Caribbean Week New York a success

The Caribbean Tourism Organisation’s annual conference in New York showcases the region’s offering while providing an opportunity for officials to discuss the industry.

The week-long bash plays an important role in raising the awareness of the area to the United States, one of the most important markets for many destinations including Cayman.

The event also provides a snapshot overview as to travel industry trends and 2011 was no exception.

“In terms of travel to the Caribbean, there is optimism because the numbers are moving in the right direction,” said Sylma Brown-Bramble, the Caribbean Tourism Organisation’s Director for the Americas.

“What we have heard over the past few months is that although the numbers are increasing the revenue is not, because consumers are now looking for the deals before they make that decision to travel. “We need to be a little bit more creative about when consumers visit a destination; that they leave more revenue on-island. There is optimism that numbers will increase but we have to be vigilant and consistent in keeping the Caribbean in the front of the mind of the consumer.”

Brown-Bramble explained that while it is early to say the actual measurable effects of Caribbean Week in terms of increased visitation or publicity, there were already plans to build on some of the seminars of this year.

Caribbean Week Canada will follow later in 2011 with officials negotiating as to whether it is to be held in October or December.

“Canada is a really strong market for the Caribbean; it recovered much, much sooner than the US market so it is very important that we have a presence there.”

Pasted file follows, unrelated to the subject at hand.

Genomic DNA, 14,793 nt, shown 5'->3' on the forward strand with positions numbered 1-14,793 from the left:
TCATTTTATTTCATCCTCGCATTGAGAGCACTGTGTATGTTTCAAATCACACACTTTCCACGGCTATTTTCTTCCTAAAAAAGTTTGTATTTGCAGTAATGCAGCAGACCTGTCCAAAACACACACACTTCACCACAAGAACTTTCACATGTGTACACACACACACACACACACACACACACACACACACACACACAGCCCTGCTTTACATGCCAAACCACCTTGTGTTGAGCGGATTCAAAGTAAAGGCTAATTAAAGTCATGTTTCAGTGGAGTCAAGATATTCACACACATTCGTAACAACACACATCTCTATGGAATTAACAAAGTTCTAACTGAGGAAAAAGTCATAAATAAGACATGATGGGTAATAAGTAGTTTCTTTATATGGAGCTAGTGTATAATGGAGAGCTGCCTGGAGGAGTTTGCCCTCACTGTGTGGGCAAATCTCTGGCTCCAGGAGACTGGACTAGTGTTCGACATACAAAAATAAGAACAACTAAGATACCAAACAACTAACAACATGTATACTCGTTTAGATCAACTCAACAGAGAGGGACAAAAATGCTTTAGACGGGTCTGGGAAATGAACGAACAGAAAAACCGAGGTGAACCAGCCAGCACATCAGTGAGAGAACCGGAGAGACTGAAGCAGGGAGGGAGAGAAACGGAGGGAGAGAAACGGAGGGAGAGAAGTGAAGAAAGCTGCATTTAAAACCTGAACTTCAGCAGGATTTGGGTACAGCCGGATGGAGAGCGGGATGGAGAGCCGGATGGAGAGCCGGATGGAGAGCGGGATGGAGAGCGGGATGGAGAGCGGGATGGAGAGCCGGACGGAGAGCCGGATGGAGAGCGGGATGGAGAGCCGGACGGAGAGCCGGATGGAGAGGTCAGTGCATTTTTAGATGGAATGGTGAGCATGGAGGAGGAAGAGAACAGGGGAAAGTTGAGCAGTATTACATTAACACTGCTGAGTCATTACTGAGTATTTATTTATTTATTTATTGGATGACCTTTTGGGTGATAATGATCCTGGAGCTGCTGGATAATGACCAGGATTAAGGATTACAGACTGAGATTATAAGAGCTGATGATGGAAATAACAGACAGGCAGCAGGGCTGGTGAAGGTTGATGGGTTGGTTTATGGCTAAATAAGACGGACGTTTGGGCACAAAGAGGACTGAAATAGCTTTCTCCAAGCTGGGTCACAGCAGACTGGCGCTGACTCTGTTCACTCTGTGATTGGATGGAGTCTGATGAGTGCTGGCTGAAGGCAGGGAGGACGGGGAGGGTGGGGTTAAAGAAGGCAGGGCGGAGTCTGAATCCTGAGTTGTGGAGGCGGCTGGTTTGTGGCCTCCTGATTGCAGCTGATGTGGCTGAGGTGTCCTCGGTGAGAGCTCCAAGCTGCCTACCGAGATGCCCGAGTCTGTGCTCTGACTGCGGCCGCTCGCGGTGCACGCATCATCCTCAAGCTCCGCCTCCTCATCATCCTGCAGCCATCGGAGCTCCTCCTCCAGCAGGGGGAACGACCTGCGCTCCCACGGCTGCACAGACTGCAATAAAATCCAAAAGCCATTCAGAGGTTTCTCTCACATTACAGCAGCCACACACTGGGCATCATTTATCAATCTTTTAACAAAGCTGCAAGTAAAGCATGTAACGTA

Meetings and fora

The week itself was a blend of heavy duty meetings, fora, trade fairs and events, explained the director.

“It was exhausting but extremely rewarding; I have heard only positive comments from the participants. Members of the committee were all pleased. This year we introduced two new elements. One was a focus on the youth in the student colloquium where we challenged students to develop a project that was sustainable. One that could be implementable in the Caribbean. They did research on whichever project they wanted to present. It was very interesting; we had seven universities, four from the United States and three from the Caribbean.

“The level of research that went into the presentations was very impressive and some went over and above what we expected, delivering some extremely helpful and useful presentations. So much so that the winner, the University of New Haven, Connecticut, will be invited to present at our upcoming conference on sustainable tourism in Guyana next April.”

Another new element was a power breakfast, where power brokers from the United States were invited to come in and talk about their perception of the Caribbean as a region in which to invest.

“These are companies which have invested in Latin America but not in the Caribbean so it was an opportunity for governments to begin a dialogue with those investors about their various destinations as potential places for investment.

“We had a presentation from Brian Lilley of Lilley Broadcasting and a presentation from Bermuda as the capital of investment and banking in the Caribbean. We had speakers from the Spackman Capital Investment and Goldman-Sachs talking about the positive aspects and the challenges of investing in the Caribbean. We wanted to be honest about what impediments, if any, there were for investing and what they were looking for when they were looking for a region to invest in,” said Brown-Bramble.

This seminar brought a wider range of potential investors to the attention of governments and began dialogue, she said.

“At the end of the week we had [the film festival,] Caribbean Tales; there is a company based in Toronto that does incubators and workshops on films made in and by the Caribbean. On the Saturday the event was at Long Island University’s Spike Lee Auditorium where they had a workshop and previewed some movies, one of which was Find Babylon, a powerful presentation of the West Indies team during the 15 years in which they were the masters of world cricket.”

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